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Freedom iin Kate Chopin’s The Awakening

Finding Freedom in The Awakening

In her novel, The Awakening, Kate Chopin shows Edna Pontellier¹s confrontations with society, her imprisonment in marriage and Edna¹s exploration of her own sexuality. Chopin also portrays Edna as a rebel, who after her experiences at Grand Isle wants to live a full and a free life and not to follow the rules of society. Edna¹s life ends in her suicide, but her death does not come as a surprise. Chopin foreshadows Edna¹s death by the use of nature and Edna¹s connection to it; also by the use of symbols, especially the symbolic meaning of a bird; and by the use of many different characters in the novel, such as Robert Lebrun, Mademoiselle Reisz and Madame Ratignolle.

Edna is a very romantic character, who turns to nature for comfort. She “seeks herself” in nature (508). But her surroundings are not comforting to her. She hears voices “from the darkness and the sky above and the stars” that are “not soothing”; the voices “jeered and sounded mournful notes without promise, devoid even of hope” (508). Edna wants to feel the embrace of nature upon her but instead she doesn¹t feel “uplifted” and hears a “mournful lullaby”(471). This gloomy presentation of nature foreshadows the future events in Edna¹s life.

Kate Chopin uses the symbolic meaning of a bird to deepen the meaning of the story and to foreshadow the upcoming events. In “The Awakening” a bird symbolizes Edna Pontilier herself. In the beginning of the novel, Edna is the “green and yellow parrot” caged “outside the door”, saying, “Go away! Go away! For God¹s sake!”(467). Edna feels trapped in her marriage just like a bird in a cage and after she meets Robert she wants to “go away”. Edna, the bird, decides to flee her m…

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…out Robert and a purpose in life, Edna chooses not to live. Edna¹s decision to end her life is the only way for her to escape reality.

“The Awakening” has a tragic end, but it¹s the only possible end for Edna Pontellier. Edna feels trapped in the “cage” of society, it¹s rules and standards, and she can¹t find happiness if she follows the rules. She cannot be happy without Robert, but Robert cannot be with her. Edna feels like a trapped bird. She sets herself free, only to find that her wings are not strong enough. As Edna takes her last swim she feels like a happy child, running through the “blue-grass meadow” that has “no beginning and no end” (558). For Edna it¹s the beginning of her freedom from all.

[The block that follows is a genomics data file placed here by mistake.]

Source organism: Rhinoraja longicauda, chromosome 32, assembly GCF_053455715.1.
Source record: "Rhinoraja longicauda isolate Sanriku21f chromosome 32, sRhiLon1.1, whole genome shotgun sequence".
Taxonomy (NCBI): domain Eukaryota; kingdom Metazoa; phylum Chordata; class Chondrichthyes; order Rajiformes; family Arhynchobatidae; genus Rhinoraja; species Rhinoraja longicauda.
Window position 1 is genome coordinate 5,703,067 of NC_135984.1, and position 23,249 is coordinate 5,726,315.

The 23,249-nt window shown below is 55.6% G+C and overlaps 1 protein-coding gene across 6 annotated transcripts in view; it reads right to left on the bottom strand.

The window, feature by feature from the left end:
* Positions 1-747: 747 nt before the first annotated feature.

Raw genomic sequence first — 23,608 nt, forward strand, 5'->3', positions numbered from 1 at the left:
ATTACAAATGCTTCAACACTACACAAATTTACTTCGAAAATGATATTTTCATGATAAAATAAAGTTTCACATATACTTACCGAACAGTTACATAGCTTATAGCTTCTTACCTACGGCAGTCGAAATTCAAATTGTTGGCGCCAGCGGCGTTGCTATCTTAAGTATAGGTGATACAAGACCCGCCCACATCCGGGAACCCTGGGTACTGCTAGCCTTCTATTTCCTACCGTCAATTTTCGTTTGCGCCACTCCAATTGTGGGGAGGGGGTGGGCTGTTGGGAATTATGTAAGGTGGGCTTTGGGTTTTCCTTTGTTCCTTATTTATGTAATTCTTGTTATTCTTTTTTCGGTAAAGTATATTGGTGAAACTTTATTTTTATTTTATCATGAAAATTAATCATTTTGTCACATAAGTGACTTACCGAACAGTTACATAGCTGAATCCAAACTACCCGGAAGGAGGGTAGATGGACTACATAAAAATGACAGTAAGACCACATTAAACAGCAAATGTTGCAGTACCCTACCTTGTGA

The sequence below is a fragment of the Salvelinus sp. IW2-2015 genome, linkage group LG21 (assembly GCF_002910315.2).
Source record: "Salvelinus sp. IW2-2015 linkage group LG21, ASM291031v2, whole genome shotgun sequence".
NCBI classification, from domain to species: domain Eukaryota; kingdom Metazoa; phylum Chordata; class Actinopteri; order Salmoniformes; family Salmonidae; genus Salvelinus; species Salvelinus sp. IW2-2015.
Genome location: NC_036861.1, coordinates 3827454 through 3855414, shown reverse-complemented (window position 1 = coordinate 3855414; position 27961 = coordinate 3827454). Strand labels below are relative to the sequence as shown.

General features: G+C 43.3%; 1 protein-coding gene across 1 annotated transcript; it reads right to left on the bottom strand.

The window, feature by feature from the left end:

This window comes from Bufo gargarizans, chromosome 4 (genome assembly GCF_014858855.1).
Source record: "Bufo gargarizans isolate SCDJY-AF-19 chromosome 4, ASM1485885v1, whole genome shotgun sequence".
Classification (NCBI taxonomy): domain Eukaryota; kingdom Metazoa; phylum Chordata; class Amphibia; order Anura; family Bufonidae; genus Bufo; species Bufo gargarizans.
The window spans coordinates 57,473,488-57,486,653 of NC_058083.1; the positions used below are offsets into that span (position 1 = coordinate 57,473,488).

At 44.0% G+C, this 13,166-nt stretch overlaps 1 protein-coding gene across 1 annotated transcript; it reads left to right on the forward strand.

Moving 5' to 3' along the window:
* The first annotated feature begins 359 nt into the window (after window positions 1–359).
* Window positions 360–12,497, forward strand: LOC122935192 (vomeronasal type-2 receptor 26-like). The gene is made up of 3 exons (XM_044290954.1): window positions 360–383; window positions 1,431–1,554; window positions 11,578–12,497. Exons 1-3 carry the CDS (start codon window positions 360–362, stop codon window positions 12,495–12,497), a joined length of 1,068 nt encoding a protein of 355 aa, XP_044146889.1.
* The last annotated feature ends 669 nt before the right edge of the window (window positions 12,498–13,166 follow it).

Works Cited

Chopin, Kate. “The Awakening”. The Norton Anthology of American Literature, Fifth Edition, Vol 2:W.W.Norton

symbolaw Symbols and Symbolism – Clothing as a Symbol in The Awakening

Use of Clothing as a Symbol in The Awakening

In the novel, The Awakening, Kate Chopin takes Edna Pontellier on a journey of self-discovery. In doing this, she uses many symbols to show the relationship between Edna and the world. Clothing, or rather, the lack thereof, displays this relationship well. As Edna progresses throughout the novel, she discards more and more layers of the confining ìclothingî that surrounds her body and soul. By taking off her clothing, one piece at a time, she disobeys the rules that society has set for her, and in doing this, she exerts her independence. In this summer voyage, Edna becomes a free woman.

In the Victorian society that Edna lives in, the proper attire for women requires them to wear very confining clothing. This clothing symbolizes the constraints on the social behavior of women in this age. It restricts Edna’s body and impedes her freedom to move. At the beginning of the novel, fully dressed Edna wears all the proper clothing. However, when Edna and Adele walk together to the beach, Edna wears considerably less clothing than that of her companion. Adele wears a veil, gloves, and ruffles to protect her body. Edna wears a thinner, simple dress and removes her collar and unbuttons her dress at the throat once at the beach. She chooses not to cover herself as harshly as Adele. Adele portrays the picture of a perfect Victorian woman through her manner of dress. Edna’s decision to free herself more than Adele symbolizes her growing rejection of Victorian society rules.

Edna becomes distraught when she discovers her friend, Robert, is leaving. She goes home and sheds her clothes for a more comfortable wrap. She casts off more layers of conventio…

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As a final profession of her freedom, Edna discards her last layer of clothing until she stands naked on the beach. She swims out into the ocean and drowns there. Her final act of independence required her to end her life. She shed the final constriction on her life when she stripped herself alone on the beach. She frees herself from social conventionalism and at last opens herself up to do something totally for her own reasons and rules.

Throughout the novel, as Edna sheds herself of the clothing and possessions that surround her, she becomes more liberated, free, her own woman. The clothing represents the society that confines her and the independence that stripping the clothing gives her enlightens her soul. Kate Chopin uses clothing as a way of conveying the social injustice imposed upon women in the Victorian age in which they were trapped.

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